The Federal Reserve noted that the depreciation of the Canadian dollar had an impact on both imports and exports in September. (Photo: 123RF)
Ottawa – Canadian exports of merchandise rose 1.3% in September while imports rose 0.4%.
Statistics Canada calculated that Canada’s merchandise trade surplus with the world expanded from $550 million in August to $1.1 billion in September.
The Federal Reserve noted that the depreciation of the Canadian dollar had an impact on both imports and exports in September. The average value of the Canadian dollar fell 2.3 US cents in September from the average value recorded in August to 75.1 US cents. When expressed in US dollars, Canadian exports fell 1.7% in September and imports fell 2.5%.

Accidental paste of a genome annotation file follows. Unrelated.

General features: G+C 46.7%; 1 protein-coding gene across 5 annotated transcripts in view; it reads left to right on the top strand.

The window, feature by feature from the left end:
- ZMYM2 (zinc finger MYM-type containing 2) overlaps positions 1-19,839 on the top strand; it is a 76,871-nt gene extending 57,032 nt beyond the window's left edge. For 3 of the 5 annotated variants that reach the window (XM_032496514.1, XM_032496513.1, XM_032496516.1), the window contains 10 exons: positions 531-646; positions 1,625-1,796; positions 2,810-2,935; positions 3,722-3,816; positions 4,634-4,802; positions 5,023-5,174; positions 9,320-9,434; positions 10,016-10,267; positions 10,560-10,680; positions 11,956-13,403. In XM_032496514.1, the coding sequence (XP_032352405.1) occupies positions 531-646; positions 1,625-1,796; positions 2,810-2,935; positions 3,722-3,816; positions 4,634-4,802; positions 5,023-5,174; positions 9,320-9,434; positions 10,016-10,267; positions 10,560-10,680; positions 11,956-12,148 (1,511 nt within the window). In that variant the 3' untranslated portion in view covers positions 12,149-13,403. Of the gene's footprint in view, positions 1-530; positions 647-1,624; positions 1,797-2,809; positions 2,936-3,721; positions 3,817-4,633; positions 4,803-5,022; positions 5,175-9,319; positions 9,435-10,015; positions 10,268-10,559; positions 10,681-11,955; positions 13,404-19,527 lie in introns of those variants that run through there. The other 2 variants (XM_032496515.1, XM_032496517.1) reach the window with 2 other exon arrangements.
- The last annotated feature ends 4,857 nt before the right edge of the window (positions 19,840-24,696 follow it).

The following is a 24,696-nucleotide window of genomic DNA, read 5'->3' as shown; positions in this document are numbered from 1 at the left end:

With a 16.7% increase, exports of agricultural, fishing and intermediate food products contributed the most to the overall increase in exports in September. Wheat exports, which had increased in July before declining in August, jumped 65.2% in September.
Exports of energy products rose 1.9% after sharp declines in July and August.
On the other hand, imports of consumer goods increased by 3.7% in September, due to a 22.7% increase in imports of pharmaceuticals that coincided with the recent availability of updated versions of the vaccine against the emerging coronavirus (Covid-19).
Statistics Canada also noted that imports of machinery, equipment and industrial parts increased significantly for the second month in a row, this time by 4.1%, reaching an all-time high of $7.7 billion in September.
Exports to the United States, Canada’s main trading partner, fell 0.4% in September, while imports from that country rose 0.4%. As a result, Canada’s trade surplus with the United States increased from $10.2 billion in August to $9.8 billion in September.
After a 3.9% decline in August 2022, exports to countries other than the United States increased 7% in September.
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